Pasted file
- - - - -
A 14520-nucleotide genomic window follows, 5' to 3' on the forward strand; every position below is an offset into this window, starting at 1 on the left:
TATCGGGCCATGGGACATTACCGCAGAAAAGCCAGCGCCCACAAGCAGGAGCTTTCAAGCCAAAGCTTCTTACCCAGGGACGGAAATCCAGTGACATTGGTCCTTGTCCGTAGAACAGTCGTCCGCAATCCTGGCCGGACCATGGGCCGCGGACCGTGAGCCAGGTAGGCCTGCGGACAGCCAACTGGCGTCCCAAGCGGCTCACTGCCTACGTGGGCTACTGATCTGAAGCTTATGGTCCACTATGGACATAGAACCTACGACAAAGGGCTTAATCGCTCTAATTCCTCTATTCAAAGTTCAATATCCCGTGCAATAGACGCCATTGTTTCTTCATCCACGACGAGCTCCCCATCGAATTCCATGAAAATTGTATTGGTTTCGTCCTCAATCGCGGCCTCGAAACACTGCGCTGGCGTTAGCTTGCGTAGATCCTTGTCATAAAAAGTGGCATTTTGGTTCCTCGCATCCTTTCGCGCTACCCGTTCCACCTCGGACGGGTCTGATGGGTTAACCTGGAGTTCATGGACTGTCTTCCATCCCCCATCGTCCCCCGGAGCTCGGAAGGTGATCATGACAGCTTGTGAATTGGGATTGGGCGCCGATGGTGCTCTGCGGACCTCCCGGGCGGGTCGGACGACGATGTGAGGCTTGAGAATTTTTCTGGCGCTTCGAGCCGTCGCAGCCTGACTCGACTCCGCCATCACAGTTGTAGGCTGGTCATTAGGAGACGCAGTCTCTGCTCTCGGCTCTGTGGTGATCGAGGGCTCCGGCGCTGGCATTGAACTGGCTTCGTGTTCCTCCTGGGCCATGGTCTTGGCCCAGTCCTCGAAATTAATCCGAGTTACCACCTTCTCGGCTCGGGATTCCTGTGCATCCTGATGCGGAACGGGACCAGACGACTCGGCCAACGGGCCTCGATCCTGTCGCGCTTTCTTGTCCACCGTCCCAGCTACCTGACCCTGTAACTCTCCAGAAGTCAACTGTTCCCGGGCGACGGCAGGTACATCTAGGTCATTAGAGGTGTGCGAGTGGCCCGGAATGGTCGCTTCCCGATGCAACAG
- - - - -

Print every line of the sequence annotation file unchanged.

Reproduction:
A 14520-nucleotide genomic window follows, 5' to 3' on the forward strand; every position below is an offset into this window, starting at 1 on the left:
TATCGGGCCATGGGACATTACCGCAGAAAAGCCAGCGCCCACAAGCAGGAGCTTTCAAGCCAAAGCTTCTTACCCAGGGACGGAAATCCAGTGACATTGGTCCTTGTCCGTAGAACAGTCGTCCGCAATCCTGGCCGGACCATGGGCCGCGGACCGTGAGCCAGGTAGGCCTGCGGACAGCCAACTGGCGTCCCAAGCGGCTCACTGCCTACGTGGGCTACTGATCTGAAGCTTATGGTCCACTATGGACATAGAACCTACGACAAAGGGCTTAATCGCTCTAATTCCTCTATTCAAAGTTCAATATCCCGTGCAATAGACGCCATTGTTTCTTCATCCACGACGAGCTCCCCATCGAATTCCATGAAAATTGTATTGGTTTCGTCCTCAATCGCGGCCTCGAAACACTGCGCTGGCGTTAGCTTGCGTAGATCCTTGTCATAAAAAGTGGCATTTTGGTTCCTCGCATCCTTTCGCGCTACCCGTTCCACCTCGGACGGGTCTGATGGGTTAACCTGGAGTTCATGGACTGTCTTCCATCCCCCATCGTCCCCCGGAGCTCGGAAGGTGATCATGACAGCTTGTGAATTGGGATTGGGCGCCGATGGTGCTCTGCGGACCTCCCGGGCGGGTCGGACGACGATGTGAGGCTTGAGAATTTTTCTGGCGCTTCGAGCCGTCGCAGCCTGACTCGACTCCGCCATCACAGTTGTAGGCTGGTCATTAGGAGACGCAGTCTCTGCTCTCGGCTCTGTGGTGATCGAGGGCTCCGGCGCTGGCATTGAACTGGCTTCGTGTTCCTCCTGGGCCATGGTCTTGGCCCAGTCCTCGAAATTAATCCGAGTTACCACCTTCTCGGCTCGGGATTCCTGTGCATCCTGATGCGGAACGGGACCAGACGACTCGGCCAACGGGCCTCGATCCTGTCGCGCTTTCTTGTCCACCGTCCCAGCTACCTGACCCTGTAACTCTCCAGAAGTCAACTGTTCCCGGGCGACGGCAGGTACATCTAGGTCATTAGAGGTGTGCGAGTGGCCCGGAATGGTCGCTTCCCGATGCAACAG